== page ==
It is always fascinating to read original official documents, in this case a selection of papers about the decision to release Abdelbaset Ali al-Megrahi, the Libyan convicted for the Lockerbie bombing.UPDATE--The Telegraph's (UK) Nile Gardiner reports:
So have a look here.
Yet it all seems ... incomplete.
Where are the letters and emails from/to the FCO and No 10, and associated FCO/No 10 internal minuting including the FCO Legal Advisers thoughts?
The key constitutional/legal issue after all is, basically, how far Scottish legal norms as decided in Edinburgh might be subject to (or have to take some sort of account of) UK foreign policy concerns (including the interplay between foreign policy principles and commercial possibilities) as decided in London.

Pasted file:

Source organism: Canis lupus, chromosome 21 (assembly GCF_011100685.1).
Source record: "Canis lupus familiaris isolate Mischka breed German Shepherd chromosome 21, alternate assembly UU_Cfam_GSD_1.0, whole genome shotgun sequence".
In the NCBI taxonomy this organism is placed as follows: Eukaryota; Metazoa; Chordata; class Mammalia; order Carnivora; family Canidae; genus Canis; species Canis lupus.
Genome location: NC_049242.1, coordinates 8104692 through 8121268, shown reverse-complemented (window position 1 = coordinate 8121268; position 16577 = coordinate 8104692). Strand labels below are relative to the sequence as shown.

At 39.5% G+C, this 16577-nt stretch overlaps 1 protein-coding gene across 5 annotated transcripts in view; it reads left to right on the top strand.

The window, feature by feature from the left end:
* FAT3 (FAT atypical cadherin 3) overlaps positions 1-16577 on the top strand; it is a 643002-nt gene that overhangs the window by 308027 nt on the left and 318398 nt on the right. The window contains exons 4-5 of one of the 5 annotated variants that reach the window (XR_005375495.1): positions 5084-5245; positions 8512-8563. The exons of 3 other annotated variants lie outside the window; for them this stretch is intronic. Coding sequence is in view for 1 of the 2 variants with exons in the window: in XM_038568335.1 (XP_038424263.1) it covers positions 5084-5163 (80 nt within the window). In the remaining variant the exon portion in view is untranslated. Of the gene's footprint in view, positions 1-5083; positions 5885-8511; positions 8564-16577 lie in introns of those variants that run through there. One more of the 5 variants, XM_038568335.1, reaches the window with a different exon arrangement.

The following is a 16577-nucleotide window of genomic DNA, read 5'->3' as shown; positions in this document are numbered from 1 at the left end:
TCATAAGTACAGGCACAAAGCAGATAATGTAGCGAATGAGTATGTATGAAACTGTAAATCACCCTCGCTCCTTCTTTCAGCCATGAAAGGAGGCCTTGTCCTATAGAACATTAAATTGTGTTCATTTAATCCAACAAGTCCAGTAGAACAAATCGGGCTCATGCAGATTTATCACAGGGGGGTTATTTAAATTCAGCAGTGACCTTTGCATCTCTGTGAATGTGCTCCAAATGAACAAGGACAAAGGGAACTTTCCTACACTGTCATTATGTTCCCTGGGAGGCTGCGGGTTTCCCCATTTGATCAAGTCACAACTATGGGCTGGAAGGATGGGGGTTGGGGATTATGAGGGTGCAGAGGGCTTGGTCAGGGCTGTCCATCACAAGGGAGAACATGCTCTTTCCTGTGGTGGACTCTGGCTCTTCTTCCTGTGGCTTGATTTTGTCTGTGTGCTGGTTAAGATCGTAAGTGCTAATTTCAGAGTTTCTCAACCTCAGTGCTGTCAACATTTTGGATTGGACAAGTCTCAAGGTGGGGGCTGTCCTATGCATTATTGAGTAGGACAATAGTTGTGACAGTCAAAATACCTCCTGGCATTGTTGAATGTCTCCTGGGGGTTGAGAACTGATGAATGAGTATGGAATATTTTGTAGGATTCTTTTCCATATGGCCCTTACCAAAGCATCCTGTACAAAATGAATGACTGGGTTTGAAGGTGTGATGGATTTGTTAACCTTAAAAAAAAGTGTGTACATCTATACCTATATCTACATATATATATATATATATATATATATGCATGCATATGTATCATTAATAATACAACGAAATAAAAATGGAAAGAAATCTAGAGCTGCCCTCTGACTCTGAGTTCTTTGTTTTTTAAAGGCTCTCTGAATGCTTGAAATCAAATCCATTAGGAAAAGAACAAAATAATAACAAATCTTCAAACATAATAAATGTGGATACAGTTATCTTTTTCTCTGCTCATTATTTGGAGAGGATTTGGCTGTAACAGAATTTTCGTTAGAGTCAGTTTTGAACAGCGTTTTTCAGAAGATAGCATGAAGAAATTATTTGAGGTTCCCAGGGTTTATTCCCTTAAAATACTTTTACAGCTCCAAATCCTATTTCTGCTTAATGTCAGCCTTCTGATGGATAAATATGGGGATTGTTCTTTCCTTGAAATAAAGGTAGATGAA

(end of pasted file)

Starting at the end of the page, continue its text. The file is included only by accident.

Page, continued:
The papers as released leave us none the wiser on how that question and all the issues swirling around it were hammered out behind the scenes. I just do not believe that not a single memo/email/minute/letter was sent to or issued from No 10 or the Foreign Secretary's office on these complex and sensitive subjects.
Nice try. But not good enough.
David Rivkin, a highly respected former White House official, has told the BBC that the British government’s role in the release of the Lockerbie bomber “will damage US relations with Britain for years to come. I really can’t think about a more duplicitous act by Britain vis-à-vis the United States in the post-war period.”